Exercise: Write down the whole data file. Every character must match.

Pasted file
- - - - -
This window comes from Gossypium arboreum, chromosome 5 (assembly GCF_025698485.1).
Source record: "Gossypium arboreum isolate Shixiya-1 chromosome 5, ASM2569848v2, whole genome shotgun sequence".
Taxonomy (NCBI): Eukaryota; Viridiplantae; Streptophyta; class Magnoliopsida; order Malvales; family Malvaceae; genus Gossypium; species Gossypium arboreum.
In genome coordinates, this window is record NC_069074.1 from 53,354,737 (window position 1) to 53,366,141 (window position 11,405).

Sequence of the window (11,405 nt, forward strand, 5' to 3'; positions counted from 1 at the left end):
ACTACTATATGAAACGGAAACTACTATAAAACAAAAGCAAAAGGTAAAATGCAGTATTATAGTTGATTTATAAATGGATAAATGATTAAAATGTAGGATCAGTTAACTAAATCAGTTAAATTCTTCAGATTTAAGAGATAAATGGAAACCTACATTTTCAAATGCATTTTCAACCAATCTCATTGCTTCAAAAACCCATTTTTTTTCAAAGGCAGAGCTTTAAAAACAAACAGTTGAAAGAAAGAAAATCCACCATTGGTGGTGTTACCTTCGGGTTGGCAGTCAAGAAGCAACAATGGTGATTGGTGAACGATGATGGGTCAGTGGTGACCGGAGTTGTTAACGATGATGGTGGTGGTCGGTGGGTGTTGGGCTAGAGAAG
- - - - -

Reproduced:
This window comes from Gossypium arboreum, chromosome 5 (assembly GCF_025698485.1).
Source record: "Gossypium arboreum isolate Shixiya-1 chromosome 5, ASM2569848v2, whole genome shotgun sequence".
Taxonomy (NCBI): Eukaryota; Viridiplantae; Streptophyta; class Magnoliopsida; order Malvales; family Malvaceae; genus Gossypium; species Gossypium arboreum.
In genome coordinates, this window is record NC_069074.1 from 53,354,737 (window position 1) to 53,366,141 (window position 11,405).

Sequence of the window (11,405 nt, forward strand, 5' to 3'; positions counted from 1 at the left end):
ACTACTATATGAAACGGAAACTACTATAAAACAAAAGCAAAAGGTAAAATGCAGTATTATAGTTGATTTATAAATGGATAAATGATTAAAATGTAGGATCAGTTAACTAAATCAGTTAAATTCTTCAGATTTAAGAGATAAATGGAAACCTACATTTTCAAATGCATTTTCAACCAATCTCATTGCTTCAAAAACCCATTTTTTTTCAAAGGCAGAGCTTTAAAAACAAACAGTTGAAAGAAAGAAAATCCACCATTGGTGGTGTTACCTTCGGGTTGGCAGTCAAGAAGCAACAATGGTGATTGGTGAACGATGATGGGTCAGTGGTGACCGGAGTTGTTAACGATGATGGTGGTGGTCGGTGGGTGTTGGGCTAGAGAAG